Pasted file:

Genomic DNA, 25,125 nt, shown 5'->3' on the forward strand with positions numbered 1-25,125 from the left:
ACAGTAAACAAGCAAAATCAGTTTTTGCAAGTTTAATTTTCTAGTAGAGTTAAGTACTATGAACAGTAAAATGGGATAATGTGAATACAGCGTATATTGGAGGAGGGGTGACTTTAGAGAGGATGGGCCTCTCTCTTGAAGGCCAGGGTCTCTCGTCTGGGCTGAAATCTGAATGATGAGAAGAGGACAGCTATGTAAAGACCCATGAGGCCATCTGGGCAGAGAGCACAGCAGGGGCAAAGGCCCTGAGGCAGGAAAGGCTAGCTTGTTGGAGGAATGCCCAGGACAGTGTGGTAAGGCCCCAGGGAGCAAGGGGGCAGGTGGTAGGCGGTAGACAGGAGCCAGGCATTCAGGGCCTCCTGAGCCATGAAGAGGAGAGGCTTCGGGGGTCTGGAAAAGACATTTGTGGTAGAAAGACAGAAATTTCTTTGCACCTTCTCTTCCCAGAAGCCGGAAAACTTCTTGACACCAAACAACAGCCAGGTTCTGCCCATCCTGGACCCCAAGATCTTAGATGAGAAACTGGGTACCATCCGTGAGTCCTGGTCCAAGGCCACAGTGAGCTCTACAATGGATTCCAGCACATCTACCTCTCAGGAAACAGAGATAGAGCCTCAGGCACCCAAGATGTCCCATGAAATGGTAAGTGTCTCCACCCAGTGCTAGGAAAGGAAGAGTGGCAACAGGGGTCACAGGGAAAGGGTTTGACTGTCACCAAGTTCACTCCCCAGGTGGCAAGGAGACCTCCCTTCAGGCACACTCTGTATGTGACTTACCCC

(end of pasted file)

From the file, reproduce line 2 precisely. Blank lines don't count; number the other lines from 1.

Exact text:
ACAGTAAACAAGCAAAATCAGTTTTTGCAAGTTTAATTTTCTAGTAGAGTTAAGTACTATGAACAGTAAAATGGGATAATGTGAATACAGCGTATATTGGAGGAGGGGTGACTTTAGAGAGGATGGGCCTCTCTCTTGAAGGCCAGGGTCTCTCGTCTGGGCTGAAATCTGAATGATGAGAAGAGGACAGCTATGTAAAGACCCATGAGGCCATCTGGGCAGAGAGCACAGCAGGGGCAAAGGCCCTGAGGCAGGAAAGGCTAGCTTGTTGGAGGAATGCCCAGGACAGTGTGGTAAGGCCCCAGGGAGCAAGGGGGCAGGTGGTAGGCGGTAGACAGGAGCCAGGCATTCAGGGCCTCCTGAGCCATGAAGAGGAGAGGCTTCGGGGGTCTGGAAAAGACATTTGTGGTAGAAAGACAGAAATTTCTTTGCACCTTCTCTTCCCAGAAGCCGGAAAACTTCTTGACACCAAACAACAGCCAGGTTCTGCCCATCCTGGACCCCAAGATCTTAGATGAGAAACTGGGTACCATCCGTGAGTCCTGGTCCAAGGCCACAGTGAGCTCTACAATGGATTCCAGCACATCTACCTCTCAGGAAACAGAGATAGAGCCTCAGGCACCCAAGATGTCCCATGAAATGGTAAGTGTCTCCACCCAGTGCTAGGAAAGGAAGAGTGGCAACAGGGGTCACAGGGAAAGGGTTTGACTGTCACCAAGTTCACTCCCCAGGTGGCAAGGAGACCTCCCTTCAGGCACACTCTGTATGTGACTTACCCC